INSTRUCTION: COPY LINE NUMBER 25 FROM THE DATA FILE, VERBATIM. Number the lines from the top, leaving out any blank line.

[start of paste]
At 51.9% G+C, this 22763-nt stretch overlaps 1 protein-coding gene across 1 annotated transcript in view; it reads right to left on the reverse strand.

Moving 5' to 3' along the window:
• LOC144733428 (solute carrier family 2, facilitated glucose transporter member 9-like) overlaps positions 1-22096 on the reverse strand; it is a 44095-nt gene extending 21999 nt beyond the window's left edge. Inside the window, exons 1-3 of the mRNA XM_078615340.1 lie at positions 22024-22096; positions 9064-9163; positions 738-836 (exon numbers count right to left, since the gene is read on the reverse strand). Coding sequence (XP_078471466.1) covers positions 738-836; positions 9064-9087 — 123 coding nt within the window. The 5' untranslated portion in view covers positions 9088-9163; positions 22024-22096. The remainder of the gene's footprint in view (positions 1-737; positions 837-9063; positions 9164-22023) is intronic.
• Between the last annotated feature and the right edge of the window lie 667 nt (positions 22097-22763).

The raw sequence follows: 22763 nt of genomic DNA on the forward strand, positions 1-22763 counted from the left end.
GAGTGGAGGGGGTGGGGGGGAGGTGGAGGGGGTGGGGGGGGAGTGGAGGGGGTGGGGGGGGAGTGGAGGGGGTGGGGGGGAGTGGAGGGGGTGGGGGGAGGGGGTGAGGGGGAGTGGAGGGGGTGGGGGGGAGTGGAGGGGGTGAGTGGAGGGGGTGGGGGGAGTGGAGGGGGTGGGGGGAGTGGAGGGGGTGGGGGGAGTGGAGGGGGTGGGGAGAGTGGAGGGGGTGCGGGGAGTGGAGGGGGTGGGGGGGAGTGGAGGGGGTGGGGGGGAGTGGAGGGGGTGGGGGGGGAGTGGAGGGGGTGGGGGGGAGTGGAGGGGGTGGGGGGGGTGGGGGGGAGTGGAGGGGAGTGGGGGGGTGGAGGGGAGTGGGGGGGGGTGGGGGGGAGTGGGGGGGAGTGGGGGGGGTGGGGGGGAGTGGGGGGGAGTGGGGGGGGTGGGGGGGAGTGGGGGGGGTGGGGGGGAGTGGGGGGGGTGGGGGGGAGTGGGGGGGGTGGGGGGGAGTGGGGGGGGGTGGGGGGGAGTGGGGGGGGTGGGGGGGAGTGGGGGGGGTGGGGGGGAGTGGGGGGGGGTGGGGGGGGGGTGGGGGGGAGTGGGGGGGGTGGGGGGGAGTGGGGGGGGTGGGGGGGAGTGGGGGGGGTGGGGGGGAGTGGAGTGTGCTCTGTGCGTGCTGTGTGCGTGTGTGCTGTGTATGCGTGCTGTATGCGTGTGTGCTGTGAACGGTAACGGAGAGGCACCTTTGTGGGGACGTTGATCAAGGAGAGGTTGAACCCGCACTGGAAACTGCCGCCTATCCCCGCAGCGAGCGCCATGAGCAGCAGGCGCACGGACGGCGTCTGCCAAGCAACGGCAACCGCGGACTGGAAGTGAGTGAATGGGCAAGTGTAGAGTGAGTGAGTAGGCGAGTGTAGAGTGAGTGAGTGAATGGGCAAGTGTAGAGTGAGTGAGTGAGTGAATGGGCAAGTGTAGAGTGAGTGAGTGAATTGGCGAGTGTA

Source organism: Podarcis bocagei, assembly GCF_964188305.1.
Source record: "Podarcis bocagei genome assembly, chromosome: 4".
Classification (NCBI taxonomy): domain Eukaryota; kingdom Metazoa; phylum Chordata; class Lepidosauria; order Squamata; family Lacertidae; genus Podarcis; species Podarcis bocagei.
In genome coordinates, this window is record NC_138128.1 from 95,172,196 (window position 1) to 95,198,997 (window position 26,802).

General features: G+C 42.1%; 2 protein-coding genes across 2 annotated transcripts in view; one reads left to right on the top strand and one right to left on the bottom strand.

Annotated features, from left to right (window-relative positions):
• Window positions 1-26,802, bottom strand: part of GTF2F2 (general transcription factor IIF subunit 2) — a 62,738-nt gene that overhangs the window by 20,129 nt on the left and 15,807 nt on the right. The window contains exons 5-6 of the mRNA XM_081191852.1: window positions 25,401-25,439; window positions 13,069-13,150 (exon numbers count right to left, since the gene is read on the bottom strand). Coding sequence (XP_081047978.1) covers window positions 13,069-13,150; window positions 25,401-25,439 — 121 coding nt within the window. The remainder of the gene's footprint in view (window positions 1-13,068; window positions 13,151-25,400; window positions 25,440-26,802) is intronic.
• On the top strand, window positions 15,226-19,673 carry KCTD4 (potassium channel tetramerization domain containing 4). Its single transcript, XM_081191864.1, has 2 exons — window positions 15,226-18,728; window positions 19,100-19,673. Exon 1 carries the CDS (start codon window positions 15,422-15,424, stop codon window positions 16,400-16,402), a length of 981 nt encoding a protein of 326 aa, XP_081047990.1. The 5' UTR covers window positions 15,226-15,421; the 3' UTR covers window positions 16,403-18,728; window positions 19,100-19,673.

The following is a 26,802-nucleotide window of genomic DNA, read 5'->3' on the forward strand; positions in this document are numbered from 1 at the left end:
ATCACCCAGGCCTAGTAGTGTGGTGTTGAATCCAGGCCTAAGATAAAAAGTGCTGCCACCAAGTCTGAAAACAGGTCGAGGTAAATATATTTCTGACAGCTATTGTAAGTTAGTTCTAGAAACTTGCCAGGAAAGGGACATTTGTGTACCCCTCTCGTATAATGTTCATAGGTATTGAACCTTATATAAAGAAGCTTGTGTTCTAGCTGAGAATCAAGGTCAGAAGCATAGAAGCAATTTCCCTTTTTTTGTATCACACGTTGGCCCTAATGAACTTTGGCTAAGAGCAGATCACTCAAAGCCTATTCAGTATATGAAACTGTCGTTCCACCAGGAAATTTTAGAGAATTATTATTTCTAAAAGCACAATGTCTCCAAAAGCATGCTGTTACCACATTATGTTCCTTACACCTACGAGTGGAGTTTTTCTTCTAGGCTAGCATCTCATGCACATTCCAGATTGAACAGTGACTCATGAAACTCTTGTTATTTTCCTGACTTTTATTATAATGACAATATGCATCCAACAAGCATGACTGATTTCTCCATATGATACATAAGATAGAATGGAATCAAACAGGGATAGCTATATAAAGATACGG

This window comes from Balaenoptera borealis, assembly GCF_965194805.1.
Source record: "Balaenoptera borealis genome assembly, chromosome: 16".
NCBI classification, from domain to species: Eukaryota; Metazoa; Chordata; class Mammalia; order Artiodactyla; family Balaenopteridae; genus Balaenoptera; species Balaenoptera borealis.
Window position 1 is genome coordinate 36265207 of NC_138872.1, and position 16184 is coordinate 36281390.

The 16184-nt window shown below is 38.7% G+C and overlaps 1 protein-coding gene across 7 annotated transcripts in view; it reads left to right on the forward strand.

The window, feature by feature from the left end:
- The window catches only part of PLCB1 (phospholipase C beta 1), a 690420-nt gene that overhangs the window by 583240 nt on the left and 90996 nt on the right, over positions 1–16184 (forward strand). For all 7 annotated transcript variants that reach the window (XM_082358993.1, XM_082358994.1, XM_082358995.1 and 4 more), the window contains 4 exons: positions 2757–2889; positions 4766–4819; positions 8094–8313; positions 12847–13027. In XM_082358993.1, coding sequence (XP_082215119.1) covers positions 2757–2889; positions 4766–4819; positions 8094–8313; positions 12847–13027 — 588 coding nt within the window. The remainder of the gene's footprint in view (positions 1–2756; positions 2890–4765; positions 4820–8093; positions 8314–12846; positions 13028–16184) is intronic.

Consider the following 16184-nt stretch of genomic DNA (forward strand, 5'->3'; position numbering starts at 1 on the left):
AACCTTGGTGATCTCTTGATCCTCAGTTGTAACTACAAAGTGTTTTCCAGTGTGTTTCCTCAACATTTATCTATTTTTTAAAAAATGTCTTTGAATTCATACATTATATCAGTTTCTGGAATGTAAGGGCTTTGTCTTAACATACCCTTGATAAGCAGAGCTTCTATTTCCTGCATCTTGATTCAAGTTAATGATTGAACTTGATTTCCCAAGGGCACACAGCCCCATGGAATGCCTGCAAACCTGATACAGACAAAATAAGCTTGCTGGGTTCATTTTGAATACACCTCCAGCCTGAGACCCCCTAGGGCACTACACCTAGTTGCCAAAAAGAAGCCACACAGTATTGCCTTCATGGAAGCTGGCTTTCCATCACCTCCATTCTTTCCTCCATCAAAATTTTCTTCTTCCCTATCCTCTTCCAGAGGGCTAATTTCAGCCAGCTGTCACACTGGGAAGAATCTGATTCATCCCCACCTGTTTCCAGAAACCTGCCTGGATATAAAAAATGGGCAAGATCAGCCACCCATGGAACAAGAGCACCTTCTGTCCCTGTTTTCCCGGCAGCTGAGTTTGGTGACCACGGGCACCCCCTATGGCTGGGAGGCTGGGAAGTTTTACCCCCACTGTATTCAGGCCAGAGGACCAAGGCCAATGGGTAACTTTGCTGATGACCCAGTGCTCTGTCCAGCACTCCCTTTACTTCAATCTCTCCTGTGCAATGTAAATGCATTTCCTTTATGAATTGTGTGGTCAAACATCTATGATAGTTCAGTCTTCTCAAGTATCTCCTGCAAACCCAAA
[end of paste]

AACCTTGGTGATCTCTTGATCCTCAGTTGTAACTACAAAGTGTTTTCCAGTGTGTTTCCTCAACATTTATCTATTTTTTAAAAAATGTCTTTGAATTCATACATTATATCAGTTTCTGGAATGTAAGGGCTTTGTCTTAACATACCCTTGATAAGCAGAGCTTCTATTTCCTGCATCTTGATTCAAGTTAATGATTGAACTTGATTTCCCAAGGGCACACAGCCCCATGGAATGCCTGCAAACCTGATACAGACAAAATAAGCTTGCTGGGTTCATTTTGAATACACCTCCAGCCTGAGACCCCCTAGGGCACTACACCTAGTTGCCAAAAAGAAGCCACACAGTATTGCCTTCATGGAAGCTGGCTTTCCATCACCTCCATTCTTTCCTCCATCAAAATTTTCTTCTTCCCTATCCTCTTCCAGAGGGCTAATTTCAGCCAGCTGTCACACTGGGAAGAATCTGATTCATCCCCACCTGTTTCCAGAAACCTGCCTGGATATAAAAAATGGGCAAGATCAGCCACCCATGGAACAAGAGCACCTTCTGTCCCTGTTTTCCCGGCAGCTGAGTTTGGTGACCACGGGCACCCCCTATGGCTGGGAGGCTGGGAAGTTTTACCCCCACTGTATTCAGGCCAGAGGACCAAGGCCAATGGGTAACTTTGCTGATGACCCAGTGCTCTGTCCAGCACTCCCTTTACTTCAATCTCTCCTGTGCAATGTAAATGCATTTCCTTTATGAATTGTGTGGTCAAACATCTATGATAGTTCAGTCTTCTCAAGTATCTCCTGCAAACCCAAA